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  • Landlord let me out of lease via email, but may deny it.

    Hi All,

    I live in Massachusetts. My landlord let me out of my lease via email.
    The message in the email is quite clear and refers to the date when we
    can move out legally. My dealings with my landlord were quite good, and
    I was so excited that I was off the hook that I didn't bother to ask
    for anything in writing (beyond the email). A few days before we moved
    out, I asked in an email for the security deposit to be returned to our
    new address within thirty days of our moving out. After 28 days, I
    didn't get a response, so I emailed again. I still didn't get a
    response after 31 days so I called. My landlord claims that I am not
    entitled to the security deposit because I broke the lease and is
    entitled to sue me for rent (for months remaining on our lease).

    I intend to sue for the deposit in small claims court under the
    consumer protection act for two reasons:

    1) The landlord never gave me a receipt indicating the bank account
    that the security deposit was deposited in.
    2) The landlord is witholding money from my security deposit for unpaid
    rent when we left legally.

    There is no cause in my lease saying that all modifications to the
    lease must be in writing, only that notices must be.

    I don't understand why my landlord would do this, and am concerned that
    I may be sued for the remaining months of rent in retaliation for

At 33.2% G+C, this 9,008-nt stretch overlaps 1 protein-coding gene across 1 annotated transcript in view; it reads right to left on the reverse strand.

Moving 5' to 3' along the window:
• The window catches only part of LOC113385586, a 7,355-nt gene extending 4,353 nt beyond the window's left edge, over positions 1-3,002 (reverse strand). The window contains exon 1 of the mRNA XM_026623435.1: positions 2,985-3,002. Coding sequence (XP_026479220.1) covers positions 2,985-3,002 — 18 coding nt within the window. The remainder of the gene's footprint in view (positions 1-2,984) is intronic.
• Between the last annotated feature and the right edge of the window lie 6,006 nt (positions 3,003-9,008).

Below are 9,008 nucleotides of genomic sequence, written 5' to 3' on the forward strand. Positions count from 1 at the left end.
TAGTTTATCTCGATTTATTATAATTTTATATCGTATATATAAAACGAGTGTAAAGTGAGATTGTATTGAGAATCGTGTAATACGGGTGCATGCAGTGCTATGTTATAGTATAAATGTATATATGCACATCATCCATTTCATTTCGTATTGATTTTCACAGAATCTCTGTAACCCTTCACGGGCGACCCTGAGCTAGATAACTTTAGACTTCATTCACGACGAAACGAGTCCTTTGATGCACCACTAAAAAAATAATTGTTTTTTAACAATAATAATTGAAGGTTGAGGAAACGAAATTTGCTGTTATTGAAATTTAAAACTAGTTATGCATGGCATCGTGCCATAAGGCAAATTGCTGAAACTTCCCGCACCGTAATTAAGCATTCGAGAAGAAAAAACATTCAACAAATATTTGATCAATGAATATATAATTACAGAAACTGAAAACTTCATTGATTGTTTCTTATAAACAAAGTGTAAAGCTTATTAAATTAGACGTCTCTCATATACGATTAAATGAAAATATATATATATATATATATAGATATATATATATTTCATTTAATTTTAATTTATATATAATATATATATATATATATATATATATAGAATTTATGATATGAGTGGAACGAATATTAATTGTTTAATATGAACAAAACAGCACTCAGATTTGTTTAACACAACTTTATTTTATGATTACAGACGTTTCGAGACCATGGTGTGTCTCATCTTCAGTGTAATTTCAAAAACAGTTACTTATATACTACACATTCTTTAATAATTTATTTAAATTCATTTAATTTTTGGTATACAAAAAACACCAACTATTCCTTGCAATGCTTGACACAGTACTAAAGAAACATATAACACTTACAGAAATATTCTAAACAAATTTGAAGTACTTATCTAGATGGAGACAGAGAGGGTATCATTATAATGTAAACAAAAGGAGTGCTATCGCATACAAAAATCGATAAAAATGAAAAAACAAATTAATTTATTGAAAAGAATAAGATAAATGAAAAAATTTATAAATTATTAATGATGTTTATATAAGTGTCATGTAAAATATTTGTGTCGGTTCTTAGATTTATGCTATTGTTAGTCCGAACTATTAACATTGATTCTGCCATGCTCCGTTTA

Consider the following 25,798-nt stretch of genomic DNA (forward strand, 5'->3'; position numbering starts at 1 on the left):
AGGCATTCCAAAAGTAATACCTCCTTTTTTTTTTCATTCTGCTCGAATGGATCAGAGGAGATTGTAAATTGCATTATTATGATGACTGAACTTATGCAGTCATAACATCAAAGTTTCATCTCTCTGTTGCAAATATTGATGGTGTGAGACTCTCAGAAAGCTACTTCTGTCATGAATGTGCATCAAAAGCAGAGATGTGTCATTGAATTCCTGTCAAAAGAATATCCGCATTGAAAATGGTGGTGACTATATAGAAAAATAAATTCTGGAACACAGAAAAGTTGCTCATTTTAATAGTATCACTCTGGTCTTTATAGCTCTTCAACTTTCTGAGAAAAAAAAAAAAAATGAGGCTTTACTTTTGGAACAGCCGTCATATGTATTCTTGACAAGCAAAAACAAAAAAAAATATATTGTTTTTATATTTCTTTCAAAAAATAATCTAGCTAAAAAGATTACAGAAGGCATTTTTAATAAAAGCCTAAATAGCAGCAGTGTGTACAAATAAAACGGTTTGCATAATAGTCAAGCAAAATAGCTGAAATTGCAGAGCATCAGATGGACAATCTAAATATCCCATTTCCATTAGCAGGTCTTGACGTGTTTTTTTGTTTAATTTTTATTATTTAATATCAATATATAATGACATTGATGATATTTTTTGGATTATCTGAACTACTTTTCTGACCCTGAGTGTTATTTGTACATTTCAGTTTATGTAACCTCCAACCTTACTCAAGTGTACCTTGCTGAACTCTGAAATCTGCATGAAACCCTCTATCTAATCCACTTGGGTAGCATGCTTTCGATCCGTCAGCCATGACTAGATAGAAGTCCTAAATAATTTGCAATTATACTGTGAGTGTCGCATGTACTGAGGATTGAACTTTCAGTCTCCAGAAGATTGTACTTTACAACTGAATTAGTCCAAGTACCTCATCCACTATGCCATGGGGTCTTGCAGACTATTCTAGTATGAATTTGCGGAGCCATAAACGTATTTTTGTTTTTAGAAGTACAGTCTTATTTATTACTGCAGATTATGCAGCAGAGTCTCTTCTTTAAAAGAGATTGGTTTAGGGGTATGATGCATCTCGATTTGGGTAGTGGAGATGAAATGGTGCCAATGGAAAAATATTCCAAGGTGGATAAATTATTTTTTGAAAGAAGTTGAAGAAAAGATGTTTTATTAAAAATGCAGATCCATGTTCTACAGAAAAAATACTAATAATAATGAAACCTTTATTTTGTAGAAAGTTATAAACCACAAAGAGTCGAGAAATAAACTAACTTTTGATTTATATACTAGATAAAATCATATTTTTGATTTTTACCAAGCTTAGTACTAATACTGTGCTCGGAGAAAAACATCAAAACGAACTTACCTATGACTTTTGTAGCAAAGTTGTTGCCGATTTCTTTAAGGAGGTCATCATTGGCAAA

sueing for the security deposit. My question is: how strong is my
    landlord's case?


  • #2
    Landlord let me out of lease via email, but may deny it.

    In article <[email protected]>,
    [email protected] wrote:
    1) The landlord never gave me a receipt indicating the bank account that the security deposit was deposited in.
    Are you sure that this is required by law? I have never heard of
    such a thing, but then again, I am from Minnesota. In any case,
    this is independent of your lease issue, so it is a non-factor
    in the case. This item did not force you to move out of your
    apartment.
    2) The landlord is witholding money from my security deposit for unpaid rent when we left legally.
    You are making a lot of assumptions about what is legal and what
    is not. Normally, a judge makes those types of decisions.
    There is no cause in my lease saying that all modifications to the lease must be in writing, only that notices must be.
    I think it is pretty well established that legal documents
    have to be in writing on paper. For example, how would you
    record an e-mail at the county courthouse? How do you
    notarize an e-mail? I think that you will find the e-mail
    to be interesting, but not binding.
    I don't understand why my landlord would do this, and am concerned that I may be sued for the remaining months of rent in retaliation for sueing for the security deposit. My question is: how strong is my landlord's case?